(Good Things Utah) – November is National Diabetes Awareness Month, and it also is when we typically kick off the holiday season with treats and celebrations which can make it extra challenging for people with diabetes. Diabetes can have devasting implications from amputation, kidney failure, blindness, and it is one of the leading causes of heart disease.

The chances are significant you or someone you know has been directly affected by diabetes Diabetes is a condition that that affects more than 1 in 10 Americans.

According to the Centers for Disease Control and Prevention (CDC), more than 122 million Americans are living with either diabetes or prediabetes. More than 180,000 Utahns have been diagnosed with diabetes.

What is diabetes and what are the different types?

  • Diabetes is a chronic disease state that affects how the body turns food into energy. Specifically, diabetes occurs when a person’s blood sugar (glucose) is too high, which can cause several health issues including kidney disease, eye problems, nerve damage or heart disease.
  • There is no cure for diabetes, but there are ways to manage the condition whether it be through a medication regimen or adopting healthy habits such as eating healthy foods and staying active.
  • There are different types of diabetes that determine how a person’s diabetes is caused and could determine course of treatment or management.
    • Type 1 diabetes: type 1 diabetes occurs when your body doesn’t produce insulin and is currently not preventable.
    • Type 2 diabetes: the most common type of diabetes, occurs when your body doesn’t use insulin well and can’t keep blood sugar at normal levels. About 90-95 percent of people with diabetes have type 2.
      • Type 2 diabetes can be prevented or delayed with healthy lifestyle changes, such as losing weight, being active and eating healthy food.
    • Gestational diabetes women develop the condition during pregnancy and typically goes away once the baby is born.
    • Prediabetes: this condition refers to people whose blood sugar levels are higher than normal, but not high enough to be considered type 2 diabetes. CDC Graphic to support
      • Fortunately, while prediabetes does put people at a higher risk for developing type 2 diabetes or other health conditions, with healthy lifestyle behaviors it can be reversed.

What is the role of a clinical pharmacist?

As a clinical pharmacist at Optum Primary Care, Megan Weber collaborates directly with physicians and patients at health appointments to ensure medications prescribed best meet the patient’s needs and health goals to create the best possible health outcomes.

This is especially important for medications for chronic conditions such as diabetes.

Another important role in helping to educate patients about their medications, financial assistance available for medications, as well as medication reconciliation to limit side effects or other interactions with one’s various medications and also vitamins, foods, exercise or lack of as well as environmental elements like stress and heat, among others.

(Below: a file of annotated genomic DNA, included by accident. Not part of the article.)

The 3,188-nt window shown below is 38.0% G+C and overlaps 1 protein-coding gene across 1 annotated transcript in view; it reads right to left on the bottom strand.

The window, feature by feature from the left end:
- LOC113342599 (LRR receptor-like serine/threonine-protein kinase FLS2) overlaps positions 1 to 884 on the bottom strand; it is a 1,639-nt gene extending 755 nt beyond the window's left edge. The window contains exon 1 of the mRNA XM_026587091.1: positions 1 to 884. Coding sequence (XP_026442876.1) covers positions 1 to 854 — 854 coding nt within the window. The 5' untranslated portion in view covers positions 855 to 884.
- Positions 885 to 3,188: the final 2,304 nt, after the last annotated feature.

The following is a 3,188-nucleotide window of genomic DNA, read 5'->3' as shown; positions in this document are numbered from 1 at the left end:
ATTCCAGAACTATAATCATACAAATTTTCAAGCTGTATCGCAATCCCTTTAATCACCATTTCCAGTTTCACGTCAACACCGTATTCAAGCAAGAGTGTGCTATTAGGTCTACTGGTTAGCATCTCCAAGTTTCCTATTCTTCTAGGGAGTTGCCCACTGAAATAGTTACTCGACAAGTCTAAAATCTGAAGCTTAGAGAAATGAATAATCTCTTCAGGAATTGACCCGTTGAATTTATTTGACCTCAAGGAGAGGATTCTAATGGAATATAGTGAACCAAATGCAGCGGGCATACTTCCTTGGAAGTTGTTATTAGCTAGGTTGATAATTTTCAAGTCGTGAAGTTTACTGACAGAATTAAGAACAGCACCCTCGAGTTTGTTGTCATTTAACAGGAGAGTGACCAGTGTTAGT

How do you help people with diabetes?

Together with other physicians, Megan works with patients on their specific treatment plans to help keep their blood sugar under control and prevent new or worsening complications associated with having diabetes.

Optum operates three Community Centers in Utah – Sandy, West Valley City ad Layton. They offer free classes for people 55 and over – including nutrition and Health & Wellness seminars as well as monthly Diabetes Education sessions.

Megan also helps with special programs and information for the monthly Diabetes Education sessions at the Optum Community Centers.

Optum’s knowledgeable team at the Optum Community Centers offers a 4-part series on diabetes education and management. Throughout this series, you will learn about diabetes lifestyle, long-term risks with diabetes, and medications. There will be class handouts, and you can ask questions of their team.

How can people with diabetes have a healthy holiday season?

  • It’s easy to get lose sight of health plans and medication needs as the holidays rev-up it’s important to set ourselves up for success – take stock of what they need to do to best support someones health needs.
  • For diabetics this means to:
    • Keep taking medications as prescribed even if you feel okay or your blood sugar numbers are good.
    • Set additional reminders to take your medications as the business of the holiday season can make that a challenge. Put reminders on your calendar and phone or also by leaving notes on items you use daily – a refrigerator, a mirror, etc.
    • Monitor your glucose levels regularly as the season includes more meals and desserts
    • Enjoy holiday treats in moderation as they can increase blood sugar
    • Make healthier recipes and create new family meal traditions with them
    • Exercise regularly as things like the sedentariness of traveling could also impact glucose levels. Keep those regular workouts!
    • Make a commitment to yourself to make your health needs a priority. This can include writing a contract with yourself, repeating your health mantra at the start of each day, and also asking for help from loved ones.

Utilizing these things can help people maintain a consistent routine and improve medication adherence.

Visit Optum Care Community Centers now.

This story contains sponsored content.